Just missing out on a podium place are Antoni Sarcevic, Ryan Edwards and David Fox. Here, we move onto the players whose average performances have not actually been strong enough to breach the top three. Sarcevic, mostly playing from an attacking midfield position that has limited him, has not achieved the same levels of performances that he did in 2017/18. Edwards had a (for very understandable reasons) underwhelming first half of the season, before kicking on since his return over Christmas. David Fox has been a little mediocre all season. He’s repeatedly been exposed defensively in a 4-2-3-1 and thus has recorded lower average ratings throughout 2018/19. Yet, all three have clocked enough game-time and delivered consistent enough performances to merit their strong rankings.

A controversial ranking in 7th is Freddie Ladapo, but to understand this you must refer to the earlier point about statistical bias. There have been a lot of games where he has got goals, undoubtedly. Yet, throughout the season there have been many – if not more – games in which his poor performances in other areas have severely held the team back. As such, his goals are the only thing that even get him into the top seven. Indeed, when Ladapo fails to score, he frequently fails to achieve an above average match rating. Should Ladapo be able to add interplay to his game then he would be a shoo-in for Player of the Year. Alas, he is hardly even registering among the debate at the moment.

Next we come to the mid-ranking players. Matt Macey and Yann Songo’o have a lot of games under their belts, which pulls them up the rankings. However, their mixed bag of performances drags them down towards those who have missed significant portions of the season. Both have had plenty of games (in recent times especially) in which individual errors have dragged their match ratings below average.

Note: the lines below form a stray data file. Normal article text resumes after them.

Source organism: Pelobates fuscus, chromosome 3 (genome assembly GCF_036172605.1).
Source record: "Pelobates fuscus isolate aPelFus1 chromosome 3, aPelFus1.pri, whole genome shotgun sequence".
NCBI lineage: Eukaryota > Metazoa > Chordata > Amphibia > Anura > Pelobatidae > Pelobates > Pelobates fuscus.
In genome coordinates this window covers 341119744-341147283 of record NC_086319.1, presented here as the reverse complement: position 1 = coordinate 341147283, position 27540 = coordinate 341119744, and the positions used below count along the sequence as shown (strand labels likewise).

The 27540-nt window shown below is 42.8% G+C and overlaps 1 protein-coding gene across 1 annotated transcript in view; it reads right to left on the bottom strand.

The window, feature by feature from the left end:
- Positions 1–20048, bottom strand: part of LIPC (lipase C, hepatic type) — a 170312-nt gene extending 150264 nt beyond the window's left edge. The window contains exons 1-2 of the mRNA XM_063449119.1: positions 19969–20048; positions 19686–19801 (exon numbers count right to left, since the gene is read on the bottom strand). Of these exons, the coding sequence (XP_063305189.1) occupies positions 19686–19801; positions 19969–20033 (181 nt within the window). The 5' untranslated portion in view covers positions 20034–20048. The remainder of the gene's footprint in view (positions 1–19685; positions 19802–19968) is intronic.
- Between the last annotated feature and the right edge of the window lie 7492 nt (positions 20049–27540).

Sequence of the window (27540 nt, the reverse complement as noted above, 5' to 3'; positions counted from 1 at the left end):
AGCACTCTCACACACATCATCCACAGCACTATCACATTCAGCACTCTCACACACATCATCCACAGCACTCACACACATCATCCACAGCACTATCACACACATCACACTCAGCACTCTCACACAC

Gary Sawyer is also lower than some may anticipate. He’s got a good few games under his belt (bar his Autumn injury, he has played almost universally) but a series of mediocre performances hint that his legs are on the way out. Similarly in this bracket, Jamie Ness joins Ashley-Smith Brown and the two Grants (Joel and Connor) in players whose limited run of games (mostly due to injury) mean that their good performances do not propel them as high up the list as they would otherwise reach.

Kyle Letheren rapidly climbed the table until he lost his place due to injury, but has dropped below the likes of Riley, Taylor and Ness since then. Letheren did put in a few excellent individual performances, but had many more average performances than fans tend to remember. His average rating does exceed that of Macey’s, but his restricted game-time leaves him in a position from which he cannot overtake his rival for the #1 shirt.

The bottom five mostly consists of players who have both played infrequently AND been unspectacular when they have played. The one exception here is Oscar Threlkeld who has played very few games but been mostly above averge. As seen by the below table, he is climbing the ladder and should expect to climb into the top fifteen by the season’s end.

Plymouth Argyle’s player rankings

1. Ruben LAMEIRAS 24.31
2. Graham CAREY  23.93
3. Niall CANAVAN 22.20
4. Antoni SARCEVIC 22.11
5. Ryan EDWARDS 21.74
6. David FOX 21.58
7. Freddie LADAPO 21.51
8. Matt MACEY  21.50
9. Yann SONGO’O 20.85
10. Ashley SMITH-BROWN 20.48
11. Gary SAWYER 19.13 ⇑ (+1)
12. Jamie NESS 18.99 ⇓ (-1)
13. Joel GRANT 17.52
14. Ryan TAYLOR 17.36
15. Joe RILEY  15.31
16. Kyle LETHEREN 15.21
17. Tafari MOORE 14.99
18. Conor GRANT 14.51
19. Oscar THRELKELD 12.86 ⇑ (+1)
20. Stuart O’KEEFE 12.39 ⇓ (-1)
21. Peter GRANT 12.32 ⇓ (-1)
22. Scott WOOTTON 11.71
23. Gregg WYLDE 9.40
23. Lloyd JONES 6.00 ⇑ (+1)

So, how will the table look after matchday 46? Graham Carey would need to do something special to overhaul Lameiras at this stage but stranger things have happened. Meanwhile, Sarcevic or Edwards could nab themselves a podium place and maybe, just maybe, Paul Anderson may play long enough to actually get a ranking.